14. In the case on hand, as rightly pointed out by the learned counsel for the wife, there is no pleadings to indicate that she is living in adultery. Therefore, the contention urged with reference to the judgment in Valsarajan (supra) and the judgments of the Apex Court relied upon in the said case may not apply to the fact situation. Therefore, after the divorce, wife will be entitled for maintenance.
15. The only other question is, whether the amount awarded as maintenance would be proper or not ? Family Court directed payment of `300/- per month as future maintenance. There is no evidence to prove the income of the husband. He is a coolie worker, who is presently around 55 years of age. There is some evidence to indicate that the wife is a member of Construction Workers’ Welfare Board. Exts.B7 and B8 evidences the said fact. She is also an able bodied person. That apart, the husband has been taking care of the children who were studying. Under such circumstances, we are satisfied that the Family Court was justified in awarding future maintenance at the rate of `300/- per month with effect from the date of M.C.No.163/2011.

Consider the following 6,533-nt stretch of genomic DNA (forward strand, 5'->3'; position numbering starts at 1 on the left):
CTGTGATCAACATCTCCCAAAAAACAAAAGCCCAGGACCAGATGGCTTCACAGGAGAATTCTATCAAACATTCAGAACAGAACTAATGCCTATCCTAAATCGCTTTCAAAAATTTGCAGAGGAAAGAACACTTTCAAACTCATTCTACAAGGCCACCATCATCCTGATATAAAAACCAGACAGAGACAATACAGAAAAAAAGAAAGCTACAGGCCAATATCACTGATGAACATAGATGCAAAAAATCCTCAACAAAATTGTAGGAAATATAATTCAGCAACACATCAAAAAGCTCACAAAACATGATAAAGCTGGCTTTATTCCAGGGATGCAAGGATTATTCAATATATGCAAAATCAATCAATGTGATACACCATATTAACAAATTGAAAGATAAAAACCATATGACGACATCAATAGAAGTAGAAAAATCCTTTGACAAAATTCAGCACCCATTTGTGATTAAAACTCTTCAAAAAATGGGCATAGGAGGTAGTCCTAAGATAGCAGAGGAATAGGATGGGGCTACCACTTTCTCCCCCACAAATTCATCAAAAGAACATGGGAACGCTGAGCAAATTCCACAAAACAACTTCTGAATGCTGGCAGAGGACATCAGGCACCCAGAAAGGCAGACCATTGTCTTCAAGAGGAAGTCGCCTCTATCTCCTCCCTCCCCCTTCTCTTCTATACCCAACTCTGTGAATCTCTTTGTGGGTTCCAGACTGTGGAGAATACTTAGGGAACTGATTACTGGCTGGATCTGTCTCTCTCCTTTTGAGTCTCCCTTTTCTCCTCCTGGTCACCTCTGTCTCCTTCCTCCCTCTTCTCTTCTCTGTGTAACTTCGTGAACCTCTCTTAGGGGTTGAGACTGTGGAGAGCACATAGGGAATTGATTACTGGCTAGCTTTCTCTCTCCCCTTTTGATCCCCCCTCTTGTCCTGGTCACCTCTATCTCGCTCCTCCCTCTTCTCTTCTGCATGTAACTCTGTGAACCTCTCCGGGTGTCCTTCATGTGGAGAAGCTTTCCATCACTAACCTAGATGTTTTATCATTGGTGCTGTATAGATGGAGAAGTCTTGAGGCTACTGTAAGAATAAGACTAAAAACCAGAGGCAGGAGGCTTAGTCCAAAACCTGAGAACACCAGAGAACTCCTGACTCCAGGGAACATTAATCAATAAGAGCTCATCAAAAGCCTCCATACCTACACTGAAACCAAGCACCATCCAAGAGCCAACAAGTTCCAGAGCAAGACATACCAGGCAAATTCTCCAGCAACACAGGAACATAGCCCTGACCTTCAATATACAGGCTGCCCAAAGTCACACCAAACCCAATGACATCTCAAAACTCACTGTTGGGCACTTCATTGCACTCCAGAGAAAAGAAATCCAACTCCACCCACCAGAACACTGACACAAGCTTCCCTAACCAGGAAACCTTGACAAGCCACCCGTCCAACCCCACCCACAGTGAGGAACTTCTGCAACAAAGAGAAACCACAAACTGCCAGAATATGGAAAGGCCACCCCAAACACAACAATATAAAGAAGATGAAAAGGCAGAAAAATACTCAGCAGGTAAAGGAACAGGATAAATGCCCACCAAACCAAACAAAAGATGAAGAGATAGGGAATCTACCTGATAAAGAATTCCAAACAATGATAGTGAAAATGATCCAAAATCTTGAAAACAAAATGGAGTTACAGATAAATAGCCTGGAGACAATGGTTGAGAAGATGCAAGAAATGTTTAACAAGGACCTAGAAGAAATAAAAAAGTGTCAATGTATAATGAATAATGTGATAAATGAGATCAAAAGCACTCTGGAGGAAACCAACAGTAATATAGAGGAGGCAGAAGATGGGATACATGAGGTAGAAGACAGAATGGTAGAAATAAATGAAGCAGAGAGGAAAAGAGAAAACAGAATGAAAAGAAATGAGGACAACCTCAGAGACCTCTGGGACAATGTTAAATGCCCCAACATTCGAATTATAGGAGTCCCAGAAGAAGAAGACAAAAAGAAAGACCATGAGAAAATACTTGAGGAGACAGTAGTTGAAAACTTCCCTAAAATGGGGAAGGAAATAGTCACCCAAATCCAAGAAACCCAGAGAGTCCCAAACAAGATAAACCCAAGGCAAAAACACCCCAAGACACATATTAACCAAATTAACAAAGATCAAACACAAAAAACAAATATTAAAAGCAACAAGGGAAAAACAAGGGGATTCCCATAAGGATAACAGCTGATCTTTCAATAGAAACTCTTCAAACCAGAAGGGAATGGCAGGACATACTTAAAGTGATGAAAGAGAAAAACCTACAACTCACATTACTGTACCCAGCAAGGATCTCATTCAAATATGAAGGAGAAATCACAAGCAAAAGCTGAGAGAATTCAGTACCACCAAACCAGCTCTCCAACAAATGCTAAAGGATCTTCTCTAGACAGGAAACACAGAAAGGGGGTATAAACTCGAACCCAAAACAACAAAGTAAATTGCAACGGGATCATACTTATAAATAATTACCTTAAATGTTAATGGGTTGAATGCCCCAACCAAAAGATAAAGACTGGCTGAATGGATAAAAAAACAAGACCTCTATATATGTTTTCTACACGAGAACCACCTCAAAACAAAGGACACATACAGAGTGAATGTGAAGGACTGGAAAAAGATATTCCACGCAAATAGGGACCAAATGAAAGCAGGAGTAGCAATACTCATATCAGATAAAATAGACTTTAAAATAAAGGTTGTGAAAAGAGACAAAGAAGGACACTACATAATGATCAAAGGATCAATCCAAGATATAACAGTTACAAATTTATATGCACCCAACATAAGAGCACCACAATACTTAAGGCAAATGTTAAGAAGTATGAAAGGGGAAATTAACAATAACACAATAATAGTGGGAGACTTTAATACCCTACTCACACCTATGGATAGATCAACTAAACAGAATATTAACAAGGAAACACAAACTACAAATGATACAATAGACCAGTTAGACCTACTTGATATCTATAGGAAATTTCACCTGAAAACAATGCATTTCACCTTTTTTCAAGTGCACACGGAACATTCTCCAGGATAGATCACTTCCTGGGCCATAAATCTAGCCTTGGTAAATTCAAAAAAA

In the result:-
(i) Mat.Appeal No.325/2011 is dismissed.
(ii) Mat.Appeal No.153/2013 is allowed. The claim for past maintenance is rejected.
(iii) Cross objection No.92/2013 in Mat.Appeal No.153/2013
(iv) RP(FC) Nos. 75/2013 and 286/19 are dismissed.